I’ve listened to physicians like pediatrician John Berry, from Corvallis, who were in practice when fluoride first came to Oregon in the late 1950s, tell of the obvious and dramatic improvement in dental health they witnessed. I’ve read the scientific literature and reviewed the opinions from groups of the most learned and prestigious public health scientists such as the CDC and the United Kingdom’s York University. I know that the local Head Start screening shows 68 percent fewer cavities in fluoridated The Dalles.
Today nearly 70 percent of Americans receive the benefit of water fluoridation. Of major metropolitan areas when California’s Fluoridation law is implemented only Wichita, Honolulu and Portland will not fluoridate. While all people with teeth are benefited, there is general agreement that fluoridation is even more important for disadvantaged and under-served peoples. This matter is amongst the most important social justice issues Hood River voters will ever be called upon to decide. For the sake of the children and the lives they will lead vote NO on 14-23.
Charles Haynie, M.D.
What is set aside?
In a recent letter I indicated that the person involved in construction of the housing next to the Hood River Middle School was a commissioner. I did not give names, nor did I indicate whether this person was a city or county commissioner. I have had phone conversations with the wife of one commissioner, who stated that their name was VERY similar to the person in charge but that they were not involved. In effect, I was told to get my facts straight. I indicated that I thought that another individual might be involved. I received a call from this other individual the same day. We arranged for a meeting. I enjoyed the meeting and actually feel that this commissioner did explain some of my concerns.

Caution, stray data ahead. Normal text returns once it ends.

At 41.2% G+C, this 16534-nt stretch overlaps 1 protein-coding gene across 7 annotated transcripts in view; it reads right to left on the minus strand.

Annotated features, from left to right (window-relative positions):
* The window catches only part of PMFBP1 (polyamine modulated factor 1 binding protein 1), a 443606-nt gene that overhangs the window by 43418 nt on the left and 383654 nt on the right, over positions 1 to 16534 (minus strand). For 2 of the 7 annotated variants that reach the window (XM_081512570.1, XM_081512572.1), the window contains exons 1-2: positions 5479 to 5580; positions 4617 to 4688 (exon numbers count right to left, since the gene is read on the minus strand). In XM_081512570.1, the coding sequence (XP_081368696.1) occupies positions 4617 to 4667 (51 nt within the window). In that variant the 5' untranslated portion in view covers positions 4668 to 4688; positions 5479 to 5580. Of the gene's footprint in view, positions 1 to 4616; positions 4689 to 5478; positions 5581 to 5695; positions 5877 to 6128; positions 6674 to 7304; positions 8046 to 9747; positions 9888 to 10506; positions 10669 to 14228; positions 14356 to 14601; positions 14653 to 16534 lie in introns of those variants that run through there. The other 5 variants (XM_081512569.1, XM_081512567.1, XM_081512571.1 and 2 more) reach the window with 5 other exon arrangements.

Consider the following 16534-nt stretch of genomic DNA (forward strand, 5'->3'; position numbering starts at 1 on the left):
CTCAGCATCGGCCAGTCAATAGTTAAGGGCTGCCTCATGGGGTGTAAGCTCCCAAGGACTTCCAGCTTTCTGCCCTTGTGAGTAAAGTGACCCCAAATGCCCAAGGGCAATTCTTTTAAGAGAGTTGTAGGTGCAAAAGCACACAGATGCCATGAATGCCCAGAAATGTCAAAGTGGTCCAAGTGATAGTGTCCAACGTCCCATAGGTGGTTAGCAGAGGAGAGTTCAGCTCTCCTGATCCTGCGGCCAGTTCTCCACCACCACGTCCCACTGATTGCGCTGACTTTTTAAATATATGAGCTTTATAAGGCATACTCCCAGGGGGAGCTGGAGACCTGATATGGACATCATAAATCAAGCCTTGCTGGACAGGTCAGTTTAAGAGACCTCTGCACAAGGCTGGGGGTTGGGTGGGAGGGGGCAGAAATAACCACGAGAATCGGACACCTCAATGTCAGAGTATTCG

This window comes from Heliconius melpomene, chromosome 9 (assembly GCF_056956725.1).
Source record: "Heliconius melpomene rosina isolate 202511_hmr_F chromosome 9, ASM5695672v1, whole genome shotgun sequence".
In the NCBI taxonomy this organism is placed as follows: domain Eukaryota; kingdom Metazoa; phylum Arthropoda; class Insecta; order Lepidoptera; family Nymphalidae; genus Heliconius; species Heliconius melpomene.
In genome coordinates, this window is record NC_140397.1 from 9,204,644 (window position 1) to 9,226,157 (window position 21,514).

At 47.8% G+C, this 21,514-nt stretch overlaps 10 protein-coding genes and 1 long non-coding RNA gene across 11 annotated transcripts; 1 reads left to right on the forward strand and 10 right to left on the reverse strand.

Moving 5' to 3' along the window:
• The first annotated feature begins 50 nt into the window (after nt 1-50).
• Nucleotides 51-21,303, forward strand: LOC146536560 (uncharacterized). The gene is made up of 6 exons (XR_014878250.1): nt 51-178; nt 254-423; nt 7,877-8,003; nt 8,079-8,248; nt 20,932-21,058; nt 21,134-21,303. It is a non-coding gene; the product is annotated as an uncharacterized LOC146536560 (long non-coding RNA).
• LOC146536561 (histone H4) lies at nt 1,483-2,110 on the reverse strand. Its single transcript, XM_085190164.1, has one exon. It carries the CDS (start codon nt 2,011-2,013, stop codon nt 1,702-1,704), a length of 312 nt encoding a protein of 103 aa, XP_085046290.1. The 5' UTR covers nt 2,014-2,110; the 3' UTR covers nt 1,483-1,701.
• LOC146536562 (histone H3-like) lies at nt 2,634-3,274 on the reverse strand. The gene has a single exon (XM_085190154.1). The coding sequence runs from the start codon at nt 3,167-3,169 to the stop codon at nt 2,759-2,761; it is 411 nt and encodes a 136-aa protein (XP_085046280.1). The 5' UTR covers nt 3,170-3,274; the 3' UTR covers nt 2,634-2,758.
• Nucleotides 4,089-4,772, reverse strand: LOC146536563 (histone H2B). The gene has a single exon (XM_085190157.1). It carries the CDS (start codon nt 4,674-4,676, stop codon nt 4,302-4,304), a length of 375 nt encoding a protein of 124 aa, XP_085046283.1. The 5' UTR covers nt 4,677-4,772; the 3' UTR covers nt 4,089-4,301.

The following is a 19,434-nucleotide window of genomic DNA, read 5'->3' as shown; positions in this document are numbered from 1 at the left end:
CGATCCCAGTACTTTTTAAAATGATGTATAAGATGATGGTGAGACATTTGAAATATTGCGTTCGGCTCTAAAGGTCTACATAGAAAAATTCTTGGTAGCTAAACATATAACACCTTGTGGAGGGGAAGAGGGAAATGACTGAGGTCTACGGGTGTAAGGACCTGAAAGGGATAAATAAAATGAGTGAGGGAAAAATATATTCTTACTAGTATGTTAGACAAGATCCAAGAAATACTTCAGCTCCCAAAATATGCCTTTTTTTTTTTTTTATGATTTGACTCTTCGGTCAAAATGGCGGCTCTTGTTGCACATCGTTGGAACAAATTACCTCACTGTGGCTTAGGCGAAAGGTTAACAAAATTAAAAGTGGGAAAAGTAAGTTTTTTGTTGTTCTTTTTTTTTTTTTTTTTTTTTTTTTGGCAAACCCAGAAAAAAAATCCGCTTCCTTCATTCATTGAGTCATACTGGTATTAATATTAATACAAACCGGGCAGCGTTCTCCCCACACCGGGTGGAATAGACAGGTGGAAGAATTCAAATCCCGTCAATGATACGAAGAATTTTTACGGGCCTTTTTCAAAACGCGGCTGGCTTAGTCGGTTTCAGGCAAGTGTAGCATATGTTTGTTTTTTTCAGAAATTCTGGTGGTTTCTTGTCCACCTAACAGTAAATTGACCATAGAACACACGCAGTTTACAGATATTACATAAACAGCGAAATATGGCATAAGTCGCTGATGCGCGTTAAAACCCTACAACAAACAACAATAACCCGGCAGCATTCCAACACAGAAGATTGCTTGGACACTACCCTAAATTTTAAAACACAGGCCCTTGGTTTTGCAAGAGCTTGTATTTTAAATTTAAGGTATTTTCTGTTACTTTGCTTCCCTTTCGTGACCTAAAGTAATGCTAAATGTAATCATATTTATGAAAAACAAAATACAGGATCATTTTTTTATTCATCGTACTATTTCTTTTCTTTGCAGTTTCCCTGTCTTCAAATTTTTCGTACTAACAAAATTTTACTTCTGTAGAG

He/She explained that he/she was an investor in this property,but did not have a controlling voice in decisions. Now, some of the other specifics that we discussed. Apparently Hood River County, and city, have set a standard where housing may be condensed into a small area if an area is designated as clear space. This was done to help people who had a part of their land in wetlands. They could set aside an acre, acres, etc. and build on the rest of the property. They could count this “set aside” as part of the required size for the buildable property.
The building development next to the middle school has been designated as this type of property. Housing can be very dense. The set aside area is the waterway and adjacent banks. Neither curbs nor drainage is required. All can save substantial money in the development.
The waterway and banks are NOT a realistic play area for children. Again, according to my source, most of these houses have been purchased by people with no children. This is because these houses are designated “low income” or “starter homes.” What happens when this changes?
G.E.M. is neutral
I am disturbed by the publication in your paper, as advertisements about the important local issue of fluoridation, of so-called “Fluoride Facts.” Much of what is published in them as opinions of sets of people — usually as 100 percent — is unverified and probably unverifiable. Some is simply false. Particularly disturbing to me is the claim in “Fluoride Fact No. 12” that Gorge Ecumenical Ministries has endorsed fluoridation.